Friday, January 19, 2007

Family and Fajitas

Okay, just three more posts about my trip to California. I told you we ate a lot. Oh, and about that posting every day thing? Well, I aimed for "every day," but I landed on "a lot more often." So that's something, right?

On day two, we made our own fajitas. Dave has a huge charcoal grill on his large balcony, and any trip to visit him must include what he calls "smoky meats." Dave and I share a huge love of fajitas, and this dish, with its accompanying massive trip to the grocery store, pretty much happens automatically. And I think we get better at it each time.

With us, cooking usually includes a little bickering, as well. What kind of meat do we remember Dad using in his sauce? Does lettuce wilt in the presence, or absence of liquid? Is is easier to skim the fat off the broth when it is hot, or cold? We are both Alpha Cooks, which means we are equally hard to convince that our way isn't the best way. And we are territorial about our kitchens. See, when you come to our house, it is understood that we are cooking for you. So I think that having me hovering over David telling him "how I would do it" is just about the limit of what he can stand. And what's more, it is his kitchen. His rules. Me and my hours of Food TV and my fancy laws of physics can just about kiss his ass.

But considering that our model for "cooking together" is either A) my father pushing my mother clear out of the kitchen, or B) our father and his sister screaming at one another at the top of their lungs, I think we do pretty well. In the end, he lets me do things my way quite a lot. And what we make together is inevitably tasty. The entertainment for our guests is just a bonus!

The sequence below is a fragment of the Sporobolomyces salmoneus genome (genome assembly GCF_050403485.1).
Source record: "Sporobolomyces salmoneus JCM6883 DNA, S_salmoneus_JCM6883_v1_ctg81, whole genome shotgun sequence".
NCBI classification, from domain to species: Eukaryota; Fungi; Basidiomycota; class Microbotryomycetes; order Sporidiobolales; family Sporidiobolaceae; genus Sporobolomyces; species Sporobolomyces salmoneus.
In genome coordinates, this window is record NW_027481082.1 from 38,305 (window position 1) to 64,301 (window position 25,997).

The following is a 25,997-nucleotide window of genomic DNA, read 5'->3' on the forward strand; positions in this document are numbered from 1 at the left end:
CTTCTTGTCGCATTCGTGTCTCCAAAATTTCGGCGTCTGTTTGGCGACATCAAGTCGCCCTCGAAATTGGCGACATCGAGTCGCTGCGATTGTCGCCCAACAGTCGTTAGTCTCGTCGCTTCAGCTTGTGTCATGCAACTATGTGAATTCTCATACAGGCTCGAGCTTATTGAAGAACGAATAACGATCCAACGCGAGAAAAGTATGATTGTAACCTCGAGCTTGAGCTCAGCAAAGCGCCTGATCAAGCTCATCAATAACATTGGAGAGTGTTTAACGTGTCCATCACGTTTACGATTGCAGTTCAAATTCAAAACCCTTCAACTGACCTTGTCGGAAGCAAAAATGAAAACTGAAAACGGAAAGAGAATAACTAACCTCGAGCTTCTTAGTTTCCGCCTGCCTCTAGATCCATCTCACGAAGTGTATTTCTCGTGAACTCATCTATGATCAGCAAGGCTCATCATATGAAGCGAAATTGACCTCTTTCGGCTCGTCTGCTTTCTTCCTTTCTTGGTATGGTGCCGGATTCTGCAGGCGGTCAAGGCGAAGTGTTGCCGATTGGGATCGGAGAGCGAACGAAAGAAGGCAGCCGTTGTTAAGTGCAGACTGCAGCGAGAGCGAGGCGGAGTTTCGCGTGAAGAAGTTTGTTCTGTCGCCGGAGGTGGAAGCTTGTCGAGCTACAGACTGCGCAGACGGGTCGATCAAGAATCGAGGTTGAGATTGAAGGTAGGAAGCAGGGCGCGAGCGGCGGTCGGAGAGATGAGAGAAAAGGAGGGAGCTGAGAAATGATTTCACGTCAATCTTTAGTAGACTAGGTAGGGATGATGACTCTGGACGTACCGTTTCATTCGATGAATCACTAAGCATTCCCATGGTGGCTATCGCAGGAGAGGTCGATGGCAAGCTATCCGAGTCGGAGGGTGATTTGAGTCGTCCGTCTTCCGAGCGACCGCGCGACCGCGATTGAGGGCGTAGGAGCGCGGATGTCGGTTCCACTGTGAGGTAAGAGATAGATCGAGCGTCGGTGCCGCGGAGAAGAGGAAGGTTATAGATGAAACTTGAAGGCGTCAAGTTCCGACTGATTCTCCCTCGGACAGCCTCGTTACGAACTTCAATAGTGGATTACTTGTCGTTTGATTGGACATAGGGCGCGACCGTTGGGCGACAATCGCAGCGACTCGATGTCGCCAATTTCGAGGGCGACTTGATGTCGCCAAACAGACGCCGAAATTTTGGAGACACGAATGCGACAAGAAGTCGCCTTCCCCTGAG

In this instance, he allowed me to convince him to pick up some flank steak for the fajitas. All the stuff he'd had was sort of stringy and tough. But I told him that my friend Katherine showed me how to cut it properly -- across the bias, or perpendicular to the direction that the fibers run in. This gives it lots more elasticity and tenderness. And thanks to my friend Pen, I use a very simple and tasty marinade that works for any red meat: olive oil and soy sauce. (If you have a little sesame or chili oil to toss in for flavor, that's great too.) You can add garlic, salt, and pepper. I also added a little of David's Tapatio sauce to it.

It came out really tender, and Dave cooked it and sliced it perfectly. It melted in your mouth. (Even if you don't like your meat quite this pink, I would recommend it. The beef gets tossed into the fajita sauce at the last moment, so it cooks just a bit more at that time. You don't want it well-done when you toss it in.)

On day two of the Guacamole Bender. I made what I think was the best guac we had out there. I was really just imitating what I've seen them do in our favorite Mexican restaurants in the mortar and pestle. I used very finely diced jalepeno, red onion, cilantro, fresh garlic (Dave has the coolest garlic press...), salt and pepper, and plenty of lime juice. We ate 3/4 of it before I remembered to take a picture, shown atop Dave's work-in-progress mosaic table.

Dave likes the combo fajitas, so we cooked chicken, too. The marinade for this was just margarita salt, pepper, olive oil, lime juice and chopped cilantro. We sliced it after grilling and put it atop the peppers and onions that we added butter, chicken stock, and Worcheshire sauce to at the very end. Then we added the sliced beef, and chowed down with all the fajita fixings. Juicy!

I really miss my brother. The ones you bicker with are the ones who understand you best!

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